With the U.S. election looming, Washington seems ready to wake up from its long slumber on global warming. That gives Canada an important choice: do we want to lead the parade or fall meekly into line behind our neighbours to the south?
Prime Minister Stephen Harper took a weak climate plan into Canada's election and won himself a stronger minority government - but there's reason to doubt that his proposed greenhouse gas regulations will ever see the light of day.
At a time when we're flirting with climate disaster, Canada's political leaders have distracted us with a phoney war.
Even if you're a casual election observer, you've probably heard something about "carbon pricing" in this campaign. Because it's such a crucial way to cut Canada's greenhouse gas pollution, we decided to take a closer look at the major parties' commitments on carbon pricing.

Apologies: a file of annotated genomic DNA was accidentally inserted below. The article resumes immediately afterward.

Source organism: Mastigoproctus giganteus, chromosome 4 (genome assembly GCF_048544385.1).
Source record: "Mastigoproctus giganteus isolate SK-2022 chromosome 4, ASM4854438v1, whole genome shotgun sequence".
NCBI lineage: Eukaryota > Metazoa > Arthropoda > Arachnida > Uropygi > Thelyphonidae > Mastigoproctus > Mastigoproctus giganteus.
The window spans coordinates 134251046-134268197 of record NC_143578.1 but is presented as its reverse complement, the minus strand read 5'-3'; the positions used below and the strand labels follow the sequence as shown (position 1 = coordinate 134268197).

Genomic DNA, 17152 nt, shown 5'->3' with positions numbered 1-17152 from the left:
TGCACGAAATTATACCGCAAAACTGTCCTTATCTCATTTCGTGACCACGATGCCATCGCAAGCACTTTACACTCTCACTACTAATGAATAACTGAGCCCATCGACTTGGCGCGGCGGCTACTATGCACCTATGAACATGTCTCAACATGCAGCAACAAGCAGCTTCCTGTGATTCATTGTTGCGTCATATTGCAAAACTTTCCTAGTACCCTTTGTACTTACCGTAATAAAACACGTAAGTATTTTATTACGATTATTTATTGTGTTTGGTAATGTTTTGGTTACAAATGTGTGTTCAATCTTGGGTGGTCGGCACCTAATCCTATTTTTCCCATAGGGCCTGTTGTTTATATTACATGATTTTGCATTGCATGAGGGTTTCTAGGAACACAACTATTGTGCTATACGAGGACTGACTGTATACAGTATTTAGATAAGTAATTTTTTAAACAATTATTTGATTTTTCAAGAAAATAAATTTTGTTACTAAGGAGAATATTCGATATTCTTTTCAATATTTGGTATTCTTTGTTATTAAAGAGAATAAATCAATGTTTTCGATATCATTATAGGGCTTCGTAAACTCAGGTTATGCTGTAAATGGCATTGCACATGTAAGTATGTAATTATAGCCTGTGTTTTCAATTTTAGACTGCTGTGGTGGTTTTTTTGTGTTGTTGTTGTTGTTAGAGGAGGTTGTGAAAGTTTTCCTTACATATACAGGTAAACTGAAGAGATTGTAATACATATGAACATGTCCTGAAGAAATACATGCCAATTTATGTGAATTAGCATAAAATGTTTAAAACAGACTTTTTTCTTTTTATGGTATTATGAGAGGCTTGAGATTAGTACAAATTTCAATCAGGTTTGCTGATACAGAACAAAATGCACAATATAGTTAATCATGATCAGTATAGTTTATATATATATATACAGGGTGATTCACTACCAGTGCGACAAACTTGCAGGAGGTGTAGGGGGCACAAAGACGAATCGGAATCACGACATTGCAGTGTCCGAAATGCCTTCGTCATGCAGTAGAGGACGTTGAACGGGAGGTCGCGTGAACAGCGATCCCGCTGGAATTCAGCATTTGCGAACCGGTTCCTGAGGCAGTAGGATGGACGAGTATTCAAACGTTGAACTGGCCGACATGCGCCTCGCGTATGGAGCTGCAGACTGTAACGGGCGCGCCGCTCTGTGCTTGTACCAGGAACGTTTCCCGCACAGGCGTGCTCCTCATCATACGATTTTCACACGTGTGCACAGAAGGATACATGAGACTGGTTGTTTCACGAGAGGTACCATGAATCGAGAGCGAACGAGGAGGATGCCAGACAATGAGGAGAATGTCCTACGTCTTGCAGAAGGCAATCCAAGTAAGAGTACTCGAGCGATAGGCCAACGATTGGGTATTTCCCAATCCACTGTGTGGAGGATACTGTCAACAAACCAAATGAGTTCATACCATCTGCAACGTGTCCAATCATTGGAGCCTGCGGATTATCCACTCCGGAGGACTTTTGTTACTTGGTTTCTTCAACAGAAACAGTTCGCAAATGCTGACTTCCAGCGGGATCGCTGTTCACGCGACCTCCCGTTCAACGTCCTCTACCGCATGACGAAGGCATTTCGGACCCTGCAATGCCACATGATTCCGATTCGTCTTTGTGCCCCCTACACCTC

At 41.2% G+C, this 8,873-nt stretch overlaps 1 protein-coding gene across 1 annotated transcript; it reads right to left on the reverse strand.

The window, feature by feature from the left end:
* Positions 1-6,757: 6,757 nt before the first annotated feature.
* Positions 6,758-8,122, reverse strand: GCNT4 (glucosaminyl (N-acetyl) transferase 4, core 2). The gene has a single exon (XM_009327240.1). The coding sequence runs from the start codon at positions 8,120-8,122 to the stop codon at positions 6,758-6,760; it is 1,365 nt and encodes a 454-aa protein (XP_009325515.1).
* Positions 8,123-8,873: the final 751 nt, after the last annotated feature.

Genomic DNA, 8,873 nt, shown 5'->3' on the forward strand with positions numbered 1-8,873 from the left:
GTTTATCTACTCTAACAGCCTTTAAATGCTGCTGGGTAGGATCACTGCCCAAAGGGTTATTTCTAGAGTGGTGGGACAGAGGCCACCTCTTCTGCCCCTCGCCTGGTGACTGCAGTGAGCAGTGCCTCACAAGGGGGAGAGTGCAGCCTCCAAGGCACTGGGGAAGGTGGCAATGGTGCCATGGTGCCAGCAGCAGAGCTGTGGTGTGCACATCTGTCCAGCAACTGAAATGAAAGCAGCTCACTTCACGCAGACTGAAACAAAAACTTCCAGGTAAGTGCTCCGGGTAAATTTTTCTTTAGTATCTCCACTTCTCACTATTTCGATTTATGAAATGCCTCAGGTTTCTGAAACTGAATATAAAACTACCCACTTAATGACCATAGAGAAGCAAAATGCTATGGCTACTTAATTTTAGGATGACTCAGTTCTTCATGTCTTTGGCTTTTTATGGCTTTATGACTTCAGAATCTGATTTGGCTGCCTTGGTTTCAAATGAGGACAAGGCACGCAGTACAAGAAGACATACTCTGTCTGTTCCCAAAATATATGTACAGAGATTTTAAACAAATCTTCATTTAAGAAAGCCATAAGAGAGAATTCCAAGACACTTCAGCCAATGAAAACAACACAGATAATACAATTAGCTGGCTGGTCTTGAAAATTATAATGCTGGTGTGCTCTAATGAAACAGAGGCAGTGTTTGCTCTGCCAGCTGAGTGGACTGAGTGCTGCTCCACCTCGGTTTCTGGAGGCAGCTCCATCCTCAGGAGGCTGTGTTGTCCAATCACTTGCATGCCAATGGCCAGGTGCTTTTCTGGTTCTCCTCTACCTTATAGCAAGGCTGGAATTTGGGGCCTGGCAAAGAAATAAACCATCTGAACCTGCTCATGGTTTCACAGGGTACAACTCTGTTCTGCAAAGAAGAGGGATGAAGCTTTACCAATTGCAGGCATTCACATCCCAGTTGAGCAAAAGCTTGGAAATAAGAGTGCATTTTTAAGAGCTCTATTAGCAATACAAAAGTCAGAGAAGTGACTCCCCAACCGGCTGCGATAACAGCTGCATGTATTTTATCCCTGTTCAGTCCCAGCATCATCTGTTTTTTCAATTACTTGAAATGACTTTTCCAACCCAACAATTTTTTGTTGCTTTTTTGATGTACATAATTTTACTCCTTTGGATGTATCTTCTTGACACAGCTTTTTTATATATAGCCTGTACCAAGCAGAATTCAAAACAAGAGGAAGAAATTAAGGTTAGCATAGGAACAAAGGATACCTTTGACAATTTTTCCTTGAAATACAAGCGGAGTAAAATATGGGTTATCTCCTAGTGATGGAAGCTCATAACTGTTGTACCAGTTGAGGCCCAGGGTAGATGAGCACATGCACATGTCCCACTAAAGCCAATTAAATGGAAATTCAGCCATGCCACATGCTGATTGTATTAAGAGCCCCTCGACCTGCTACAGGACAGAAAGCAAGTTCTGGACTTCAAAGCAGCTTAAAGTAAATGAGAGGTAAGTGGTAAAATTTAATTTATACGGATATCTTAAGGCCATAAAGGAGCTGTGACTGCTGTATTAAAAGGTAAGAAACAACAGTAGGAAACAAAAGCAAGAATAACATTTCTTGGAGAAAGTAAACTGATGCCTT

From the chaos on Wall Street to the outbreak of listeriosis, Canadians have been hearing a lot about risk lately. It's emerged on the campaign trail as well, where Stephen Harper has called a tax on greenhouse gas pollution an "economic risk" to Canada. We can't assess the risk of acting on climate change without looking at the risk of climate change itself and the benefits of taking action.
When Canada's federal government published an update to its regulatory approach for heavy industry this month, environmentalists hoped that this much-criticized proposal had been strengthened. Instead, it offered a mixed bag that probably served to weaken an already feeble approach.